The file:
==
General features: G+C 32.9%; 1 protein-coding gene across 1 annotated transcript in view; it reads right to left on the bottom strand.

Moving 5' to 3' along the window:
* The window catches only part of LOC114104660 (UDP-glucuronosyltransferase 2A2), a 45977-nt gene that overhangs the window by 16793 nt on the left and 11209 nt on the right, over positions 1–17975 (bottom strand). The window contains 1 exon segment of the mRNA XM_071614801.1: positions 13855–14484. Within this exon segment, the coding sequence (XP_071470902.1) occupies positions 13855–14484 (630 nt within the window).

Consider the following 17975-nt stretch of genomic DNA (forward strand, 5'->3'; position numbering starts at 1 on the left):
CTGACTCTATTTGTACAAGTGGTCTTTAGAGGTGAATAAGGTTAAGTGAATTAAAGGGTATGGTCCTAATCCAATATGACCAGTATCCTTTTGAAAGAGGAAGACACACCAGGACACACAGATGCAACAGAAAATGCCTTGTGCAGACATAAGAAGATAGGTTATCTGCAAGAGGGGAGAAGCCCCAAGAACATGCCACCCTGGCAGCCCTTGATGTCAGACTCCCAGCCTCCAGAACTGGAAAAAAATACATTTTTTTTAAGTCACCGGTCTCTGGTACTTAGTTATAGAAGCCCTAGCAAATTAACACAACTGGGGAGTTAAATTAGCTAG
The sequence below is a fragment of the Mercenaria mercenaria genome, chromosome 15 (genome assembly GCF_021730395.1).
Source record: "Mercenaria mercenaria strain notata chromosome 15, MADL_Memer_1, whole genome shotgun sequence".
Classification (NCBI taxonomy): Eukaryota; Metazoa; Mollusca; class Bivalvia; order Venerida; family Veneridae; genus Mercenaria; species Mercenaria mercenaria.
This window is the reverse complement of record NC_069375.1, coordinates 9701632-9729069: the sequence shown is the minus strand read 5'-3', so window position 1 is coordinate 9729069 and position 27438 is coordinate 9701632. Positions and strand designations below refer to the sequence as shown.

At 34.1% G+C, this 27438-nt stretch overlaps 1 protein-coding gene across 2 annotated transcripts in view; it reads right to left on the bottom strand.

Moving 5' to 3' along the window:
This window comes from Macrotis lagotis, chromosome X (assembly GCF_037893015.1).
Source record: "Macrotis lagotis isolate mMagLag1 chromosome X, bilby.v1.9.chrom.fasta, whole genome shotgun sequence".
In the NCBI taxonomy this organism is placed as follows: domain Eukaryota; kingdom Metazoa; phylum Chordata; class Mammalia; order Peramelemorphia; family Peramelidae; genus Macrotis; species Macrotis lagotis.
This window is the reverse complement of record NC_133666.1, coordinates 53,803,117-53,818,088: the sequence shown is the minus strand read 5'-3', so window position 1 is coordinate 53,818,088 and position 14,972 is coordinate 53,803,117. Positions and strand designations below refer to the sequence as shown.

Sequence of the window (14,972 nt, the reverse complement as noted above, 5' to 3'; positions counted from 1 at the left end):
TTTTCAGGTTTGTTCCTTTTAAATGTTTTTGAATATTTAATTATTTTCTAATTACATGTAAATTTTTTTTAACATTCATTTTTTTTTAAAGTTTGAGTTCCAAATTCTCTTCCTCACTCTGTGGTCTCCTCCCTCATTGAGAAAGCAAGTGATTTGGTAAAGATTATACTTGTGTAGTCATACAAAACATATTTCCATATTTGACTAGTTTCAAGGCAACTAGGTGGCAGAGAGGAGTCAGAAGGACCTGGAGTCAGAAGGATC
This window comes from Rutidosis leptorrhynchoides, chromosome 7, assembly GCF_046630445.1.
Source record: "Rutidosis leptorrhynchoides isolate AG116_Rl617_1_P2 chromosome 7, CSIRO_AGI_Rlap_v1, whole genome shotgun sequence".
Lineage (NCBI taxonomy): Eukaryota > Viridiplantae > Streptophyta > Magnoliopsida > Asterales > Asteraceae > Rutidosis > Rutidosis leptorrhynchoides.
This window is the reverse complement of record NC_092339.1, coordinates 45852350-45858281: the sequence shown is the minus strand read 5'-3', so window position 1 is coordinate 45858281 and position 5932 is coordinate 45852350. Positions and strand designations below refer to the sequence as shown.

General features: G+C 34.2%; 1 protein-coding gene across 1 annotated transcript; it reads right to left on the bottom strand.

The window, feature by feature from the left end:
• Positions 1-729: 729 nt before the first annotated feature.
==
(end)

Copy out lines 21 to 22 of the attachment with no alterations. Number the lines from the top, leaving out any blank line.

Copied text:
This window is the reverse complement of record NC_092339.1, coordinates 45852350-45858281: the sequence shown is the minus strand read 5'-3', so window position 1 is coordinate 45858281 and position 5932 is coordinate 45852350. Positions and strand designations below refer to the sequence as shown.

General features: G+C 34.2%; 1 protein-coding gene across 1 annotated transcript; it reads right to left on the bottom strand.